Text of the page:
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Yes, totally, I get that they have a plan to make it safer -- my point is that a 20,000x increase in saftey is a massive leap, and that will be the limiting factor for this technology.



Oh, right. I don't disagree with your sentiment, I was just adding information for HNers who didn't actually watch the video.

Consistently, my colleagues have made remarks along the lines of "I'll take the 1,000th flight after I know it's safe enough". I grew up with cars and airliners so I'm not sure what the process of convincing the public of BFR's safety will actually look like or how long it will take. For all I know, they'll give out the first 100 rides for free or at huge discounts, making all of these thoughts moot.

Cheers.


Well, your comparison isn't too fair. It seems like you're using the loss rates for modern aircraft capabilities. This is roughly like comparing the crash rates of modern OS's to early Unix.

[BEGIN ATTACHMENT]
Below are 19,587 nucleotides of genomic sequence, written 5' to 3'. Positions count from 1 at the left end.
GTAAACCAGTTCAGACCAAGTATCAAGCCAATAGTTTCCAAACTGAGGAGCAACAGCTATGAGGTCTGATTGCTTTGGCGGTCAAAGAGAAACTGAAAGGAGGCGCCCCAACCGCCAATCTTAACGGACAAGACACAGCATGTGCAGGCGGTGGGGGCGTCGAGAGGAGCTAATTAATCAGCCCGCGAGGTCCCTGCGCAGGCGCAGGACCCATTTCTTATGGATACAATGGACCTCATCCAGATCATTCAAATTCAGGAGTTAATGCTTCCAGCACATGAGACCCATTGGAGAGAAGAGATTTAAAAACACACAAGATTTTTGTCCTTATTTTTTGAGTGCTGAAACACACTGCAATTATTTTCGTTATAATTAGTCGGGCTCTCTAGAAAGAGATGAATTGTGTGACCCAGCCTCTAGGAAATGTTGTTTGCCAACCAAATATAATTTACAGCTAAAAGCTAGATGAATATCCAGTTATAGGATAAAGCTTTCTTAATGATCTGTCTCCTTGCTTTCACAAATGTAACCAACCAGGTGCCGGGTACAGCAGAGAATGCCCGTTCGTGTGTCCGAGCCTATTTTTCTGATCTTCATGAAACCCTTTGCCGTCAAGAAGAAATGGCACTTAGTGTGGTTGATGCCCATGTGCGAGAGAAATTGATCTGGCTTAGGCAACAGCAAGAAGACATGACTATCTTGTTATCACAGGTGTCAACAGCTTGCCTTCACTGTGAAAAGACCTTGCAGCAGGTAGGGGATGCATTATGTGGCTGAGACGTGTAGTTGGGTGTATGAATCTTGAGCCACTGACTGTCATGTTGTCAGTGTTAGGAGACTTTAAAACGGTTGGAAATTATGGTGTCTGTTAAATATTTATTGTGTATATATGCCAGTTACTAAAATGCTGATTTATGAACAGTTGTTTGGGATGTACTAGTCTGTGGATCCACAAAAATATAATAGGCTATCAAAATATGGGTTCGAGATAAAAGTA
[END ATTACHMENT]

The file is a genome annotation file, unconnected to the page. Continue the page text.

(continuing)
To put it another way, it seems likely that the safety will increase by that much. Before airplanes, hang gliders were one of the most popular ways to fly, along with balloons. Gliders were incredibly unsafe, because pilots were expected to control the glider by shifting their body weight. This made stalls fatal, since you couldn't recover.


Again, I'm not saying it's not possible I'm saying that it's going to be really, really hard and that saftey is the critical path to making this viable. I'm sure they are spending all of their time and resources devoted to improving saftey. I'm just pointing out the ridiculousness of focusing the PR on time savings and cost parity when the saftey deficit is currently massive.


Fair has nothing to do with it. Civilians aren't going to pay for tickets on a rocket that they perceive as unsafe just to save a few hours. Those rockets will have to go years carrying cargo (or maybe military personnel) with zero crashes before the FAA will be willing to certify them for carrying paying commercial passengers.




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